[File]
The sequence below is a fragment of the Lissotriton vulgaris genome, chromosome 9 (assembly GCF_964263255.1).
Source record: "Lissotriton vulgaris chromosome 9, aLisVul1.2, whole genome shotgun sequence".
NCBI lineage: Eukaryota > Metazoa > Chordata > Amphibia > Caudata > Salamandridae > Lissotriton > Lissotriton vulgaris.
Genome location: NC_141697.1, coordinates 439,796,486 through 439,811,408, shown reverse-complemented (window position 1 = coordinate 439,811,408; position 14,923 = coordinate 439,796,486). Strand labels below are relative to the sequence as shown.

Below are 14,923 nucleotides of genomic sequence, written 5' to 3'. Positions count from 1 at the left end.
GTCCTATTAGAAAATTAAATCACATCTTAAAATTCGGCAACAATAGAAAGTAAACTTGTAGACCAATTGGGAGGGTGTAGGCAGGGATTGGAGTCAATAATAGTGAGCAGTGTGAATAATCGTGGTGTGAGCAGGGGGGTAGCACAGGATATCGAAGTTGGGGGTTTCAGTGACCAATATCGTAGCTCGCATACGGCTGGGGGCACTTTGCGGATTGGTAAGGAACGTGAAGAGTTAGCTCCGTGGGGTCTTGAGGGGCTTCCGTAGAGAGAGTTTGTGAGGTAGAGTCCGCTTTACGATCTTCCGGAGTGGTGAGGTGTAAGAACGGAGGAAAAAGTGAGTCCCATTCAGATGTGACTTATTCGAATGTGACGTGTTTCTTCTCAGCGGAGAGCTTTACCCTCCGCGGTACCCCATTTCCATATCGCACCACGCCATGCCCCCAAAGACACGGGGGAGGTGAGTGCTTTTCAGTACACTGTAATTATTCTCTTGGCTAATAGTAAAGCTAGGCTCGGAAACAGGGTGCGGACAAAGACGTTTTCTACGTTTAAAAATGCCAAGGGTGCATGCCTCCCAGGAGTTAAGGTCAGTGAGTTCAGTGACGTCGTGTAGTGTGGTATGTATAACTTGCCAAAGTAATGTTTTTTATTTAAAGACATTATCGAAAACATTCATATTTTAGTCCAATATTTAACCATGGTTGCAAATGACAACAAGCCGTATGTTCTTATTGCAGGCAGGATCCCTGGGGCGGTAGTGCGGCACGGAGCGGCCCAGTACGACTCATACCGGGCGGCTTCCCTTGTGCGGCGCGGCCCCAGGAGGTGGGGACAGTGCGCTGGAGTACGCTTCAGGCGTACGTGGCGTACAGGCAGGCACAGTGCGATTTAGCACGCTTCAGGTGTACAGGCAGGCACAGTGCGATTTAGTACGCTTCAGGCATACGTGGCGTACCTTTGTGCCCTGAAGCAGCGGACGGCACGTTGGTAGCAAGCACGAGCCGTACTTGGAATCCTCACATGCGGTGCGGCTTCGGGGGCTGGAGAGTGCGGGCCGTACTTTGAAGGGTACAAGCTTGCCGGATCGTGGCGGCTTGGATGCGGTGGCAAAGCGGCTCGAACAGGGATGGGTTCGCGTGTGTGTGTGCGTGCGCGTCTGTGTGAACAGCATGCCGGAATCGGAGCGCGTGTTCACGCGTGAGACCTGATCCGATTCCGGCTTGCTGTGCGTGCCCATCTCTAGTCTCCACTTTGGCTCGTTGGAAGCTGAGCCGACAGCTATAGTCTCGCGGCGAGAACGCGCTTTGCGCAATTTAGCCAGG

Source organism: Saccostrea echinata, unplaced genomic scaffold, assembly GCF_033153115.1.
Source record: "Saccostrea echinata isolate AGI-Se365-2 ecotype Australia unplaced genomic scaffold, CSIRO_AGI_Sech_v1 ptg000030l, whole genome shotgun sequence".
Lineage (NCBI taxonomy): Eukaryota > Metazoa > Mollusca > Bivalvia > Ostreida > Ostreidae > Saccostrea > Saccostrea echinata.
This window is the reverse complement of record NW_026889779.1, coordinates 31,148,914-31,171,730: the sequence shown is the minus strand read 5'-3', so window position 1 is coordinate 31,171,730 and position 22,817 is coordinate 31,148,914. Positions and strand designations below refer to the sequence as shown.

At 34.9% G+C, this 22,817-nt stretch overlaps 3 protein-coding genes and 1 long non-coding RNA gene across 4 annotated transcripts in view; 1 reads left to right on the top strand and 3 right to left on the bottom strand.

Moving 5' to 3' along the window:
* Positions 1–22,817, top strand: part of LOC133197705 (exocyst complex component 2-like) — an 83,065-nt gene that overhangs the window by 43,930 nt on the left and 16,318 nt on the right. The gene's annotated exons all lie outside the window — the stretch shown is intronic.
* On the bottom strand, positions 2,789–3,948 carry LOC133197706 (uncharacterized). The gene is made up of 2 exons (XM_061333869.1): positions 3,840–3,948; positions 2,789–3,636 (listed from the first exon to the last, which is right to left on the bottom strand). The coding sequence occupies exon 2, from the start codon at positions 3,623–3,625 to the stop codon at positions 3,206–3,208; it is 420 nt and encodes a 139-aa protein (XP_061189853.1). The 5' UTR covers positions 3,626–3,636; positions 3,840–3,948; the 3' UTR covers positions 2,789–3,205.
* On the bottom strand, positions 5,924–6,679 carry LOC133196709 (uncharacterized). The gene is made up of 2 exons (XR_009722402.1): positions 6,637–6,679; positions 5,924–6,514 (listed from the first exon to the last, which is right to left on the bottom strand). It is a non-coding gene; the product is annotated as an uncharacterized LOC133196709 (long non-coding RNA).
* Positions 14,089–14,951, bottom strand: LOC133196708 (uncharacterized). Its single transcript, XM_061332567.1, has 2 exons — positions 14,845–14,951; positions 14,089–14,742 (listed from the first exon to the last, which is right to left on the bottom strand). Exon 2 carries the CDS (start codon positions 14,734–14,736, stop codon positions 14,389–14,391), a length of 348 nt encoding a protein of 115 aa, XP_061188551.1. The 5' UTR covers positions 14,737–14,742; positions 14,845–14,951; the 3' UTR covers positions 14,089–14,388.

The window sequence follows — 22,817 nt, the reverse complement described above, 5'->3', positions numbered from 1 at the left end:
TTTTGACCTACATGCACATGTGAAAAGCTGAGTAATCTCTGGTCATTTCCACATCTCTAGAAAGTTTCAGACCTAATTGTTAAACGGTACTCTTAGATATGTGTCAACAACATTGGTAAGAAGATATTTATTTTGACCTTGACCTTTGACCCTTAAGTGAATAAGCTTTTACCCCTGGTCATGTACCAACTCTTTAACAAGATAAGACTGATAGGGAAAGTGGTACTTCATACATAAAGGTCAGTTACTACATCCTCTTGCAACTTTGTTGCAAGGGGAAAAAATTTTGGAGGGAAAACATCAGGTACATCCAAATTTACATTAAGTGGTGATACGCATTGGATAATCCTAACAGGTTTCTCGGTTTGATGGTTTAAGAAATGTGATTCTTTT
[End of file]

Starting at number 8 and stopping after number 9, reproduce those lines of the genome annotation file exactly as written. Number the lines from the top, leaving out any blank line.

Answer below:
Source record: "Saccostrea echinata isolate AGI-Se365-2 ecotype Australia unplaced genomic scaffold, CSIRO_AGI_Sech_v1 ptg000030l, whole genome shotgun sequence".
Lineage (NCBI taxonomy): Eukaryota > Metazoa > Mollusca > Bivalvia > Ostreida > Ostreidae > Saccostrea > Saccostrea echinata.